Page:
The post-election mathematics from polling stations and from the headquarters of the State Election Commission are going to be transferred to Parliament and the public has already begun to question whether the new MPs will remain loyal to their own parties, or will they move to other parties, or will they suddenly become “independent” and how much will all this cost? What is the going rate for MPs in the Macedonian Parliament?
The deadline for political parties to submit objections regarding the to re-vote in Tearce expired, so now, it is certain that VMRO-DPMNE won 51 seats, while SDSM won 49.
On social networks people are already actively talking about MPs from SDSM crossing over to VMRO-DPMNE, and MPs from DUI into Besa or vice versa, and for a certain price.
Колку оди килото комуњарски пратеници денес ? #МонизнствоСеКрчка
— clark kent (@Iva11ivavaKent) December 27, 2016
Кои вмровски пратеници први ќе се придружат на владата на СДСМ?
— mindрluмbеr (@mindplumber) December 27, 2016
ВМРО следниов месец ќе ги вложи сите напори, да ја докаже научната теза:
„Сé што не се купува со мали пари, се купува со големи пари“
— Горан Бабиќ (@GoranBabik) December 26, 2016
Last year, “Deutsche Welle” reported that VMRO-DPMNE conditioned the loyalty of their MPs forcing them to sign promissory notes for a certain sum of money. Furthermore, they were also meant to have the signature of the guarantor of the note, as well as a blank resignation from their parliamentary function. If a MP is not obedient within the party, with the promissory note, he or she will be obliged to return the amount of money, or they will face a lawsuit.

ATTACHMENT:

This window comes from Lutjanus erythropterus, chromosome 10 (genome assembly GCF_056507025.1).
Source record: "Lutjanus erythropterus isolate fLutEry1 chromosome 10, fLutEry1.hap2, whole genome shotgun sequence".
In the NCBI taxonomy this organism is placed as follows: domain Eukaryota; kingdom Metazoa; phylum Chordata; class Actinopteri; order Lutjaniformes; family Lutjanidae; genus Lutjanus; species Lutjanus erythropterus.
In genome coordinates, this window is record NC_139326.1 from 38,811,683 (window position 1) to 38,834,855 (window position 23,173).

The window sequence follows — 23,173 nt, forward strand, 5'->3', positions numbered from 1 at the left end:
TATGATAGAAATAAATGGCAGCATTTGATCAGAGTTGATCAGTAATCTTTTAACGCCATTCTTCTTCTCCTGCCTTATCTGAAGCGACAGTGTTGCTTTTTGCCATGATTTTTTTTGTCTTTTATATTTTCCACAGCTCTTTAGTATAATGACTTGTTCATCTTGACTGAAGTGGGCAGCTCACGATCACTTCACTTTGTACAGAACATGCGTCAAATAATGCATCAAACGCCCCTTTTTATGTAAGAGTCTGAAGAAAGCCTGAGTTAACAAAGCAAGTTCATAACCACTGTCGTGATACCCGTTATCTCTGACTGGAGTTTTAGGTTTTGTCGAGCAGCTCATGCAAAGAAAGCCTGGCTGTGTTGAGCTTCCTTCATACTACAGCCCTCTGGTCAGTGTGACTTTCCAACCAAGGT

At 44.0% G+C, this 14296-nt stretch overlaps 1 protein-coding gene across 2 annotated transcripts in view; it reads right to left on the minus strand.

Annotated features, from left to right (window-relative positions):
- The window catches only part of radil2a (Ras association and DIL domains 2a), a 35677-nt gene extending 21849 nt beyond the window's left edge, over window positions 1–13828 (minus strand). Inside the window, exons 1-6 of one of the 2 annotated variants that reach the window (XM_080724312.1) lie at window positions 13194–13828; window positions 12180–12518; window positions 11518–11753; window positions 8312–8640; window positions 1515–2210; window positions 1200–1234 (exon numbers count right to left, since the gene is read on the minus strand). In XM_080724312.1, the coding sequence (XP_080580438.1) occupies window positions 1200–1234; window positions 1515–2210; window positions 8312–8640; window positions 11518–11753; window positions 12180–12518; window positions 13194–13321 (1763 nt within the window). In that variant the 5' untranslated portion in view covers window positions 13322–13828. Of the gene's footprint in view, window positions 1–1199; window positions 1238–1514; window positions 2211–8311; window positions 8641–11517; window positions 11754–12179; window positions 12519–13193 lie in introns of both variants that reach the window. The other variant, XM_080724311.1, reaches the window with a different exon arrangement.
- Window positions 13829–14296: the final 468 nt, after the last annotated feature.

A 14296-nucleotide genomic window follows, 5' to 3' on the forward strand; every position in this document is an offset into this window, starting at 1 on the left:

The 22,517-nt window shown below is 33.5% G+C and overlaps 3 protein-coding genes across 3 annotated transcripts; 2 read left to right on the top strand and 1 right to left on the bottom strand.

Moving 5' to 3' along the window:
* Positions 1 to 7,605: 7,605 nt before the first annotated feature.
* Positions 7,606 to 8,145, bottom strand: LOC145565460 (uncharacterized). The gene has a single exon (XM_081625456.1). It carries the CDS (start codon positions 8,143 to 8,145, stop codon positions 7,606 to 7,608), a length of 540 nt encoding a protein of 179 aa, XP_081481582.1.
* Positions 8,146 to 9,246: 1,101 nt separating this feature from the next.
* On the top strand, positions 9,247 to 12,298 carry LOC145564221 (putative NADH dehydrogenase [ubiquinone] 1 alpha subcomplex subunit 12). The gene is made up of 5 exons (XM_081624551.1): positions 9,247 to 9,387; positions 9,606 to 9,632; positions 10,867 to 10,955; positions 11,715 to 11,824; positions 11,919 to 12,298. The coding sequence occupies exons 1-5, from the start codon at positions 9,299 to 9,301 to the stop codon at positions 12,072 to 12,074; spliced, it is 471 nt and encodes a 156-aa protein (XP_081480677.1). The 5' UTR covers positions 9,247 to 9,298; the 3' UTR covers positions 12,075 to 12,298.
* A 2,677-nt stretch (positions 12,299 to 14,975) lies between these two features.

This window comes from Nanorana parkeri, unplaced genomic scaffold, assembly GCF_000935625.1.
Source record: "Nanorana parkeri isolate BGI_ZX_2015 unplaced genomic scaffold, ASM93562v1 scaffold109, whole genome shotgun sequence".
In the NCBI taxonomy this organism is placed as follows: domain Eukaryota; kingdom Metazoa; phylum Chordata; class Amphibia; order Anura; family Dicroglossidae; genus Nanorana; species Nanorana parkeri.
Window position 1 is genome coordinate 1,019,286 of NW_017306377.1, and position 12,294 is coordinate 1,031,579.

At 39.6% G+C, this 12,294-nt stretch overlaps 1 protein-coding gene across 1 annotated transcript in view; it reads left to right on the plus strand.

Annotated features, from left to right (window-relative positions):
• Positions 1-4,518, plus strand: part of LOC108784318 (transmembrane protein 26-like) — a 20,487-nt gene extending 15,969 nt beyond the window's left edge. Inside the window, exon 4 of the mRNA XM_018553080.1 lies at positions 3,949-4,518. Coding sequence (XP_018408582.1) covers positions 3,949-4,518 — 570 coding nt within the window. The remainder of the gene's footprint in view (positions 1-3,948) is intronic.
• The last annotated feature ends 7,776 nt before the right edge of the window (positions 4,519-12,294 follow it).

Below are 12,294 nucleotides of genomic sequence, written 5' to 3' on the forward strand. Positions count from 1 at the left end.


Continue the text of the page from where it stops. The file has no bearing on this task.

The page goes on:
“I signed a promissory note of 300,000 euros, the equivalent in denars. That party determines the amount. According to their explanation, that amount is how much it cost VMRO-DPMNE to invest in my election campaign”, explained at the time an MP to”Deutsche Welle”, adding that all these documents are kept at the headquarters of the party.
In the last parliament composition, three MPs, Ljubica Buralieva, Roza Topuzovska-Karevska and Solza Grcheva who were from opposition parties, SDSM and LDP, became independent MPs after they withdrew their resignations from parliament following the elections in April, 2014, which SDSM and the coalition did not recognize on the grounds that they were rigged.
The practice of buying Members of Parliament can be found in neighboring countries as well.
In Greece, in the 1990 elections, the right-wing New Democracy party won 150 votes in a 300-seat parliament. To form a government, the party needed one more MP. At the time, the Greek public speculated that the MP Theodoros Katsikis from Democratic Renewal, for a certain amount of money converted to New Democracy, where they then received the required majority of 151 MPs.
Similar situations also occurred in Serbia, though such speculation so far has never been proven.
Sanja Ivaĉikj, a correspondent from “Meta” in Serbia said that during the establishment of municipal councils, there had been many combinations of passing from one party to another, and it also happens in the National Assembly.
The way current political parties act, is authoritarian rather than ideological. It contributes to non-transparent candidates, buying votes, but also for the transfer of MPs from one party to another, or at a time of post-election coalitions that encourage confidence among citizens, said Alida Karakushi, a correspondent for “Meta” from Albania.
Kosara Beliknova, a correspondent for “Meta” from Bulgaria, said there are no explicit examples of buying MPs, but it does happen after elections where some members leave their original parties and become “independent”.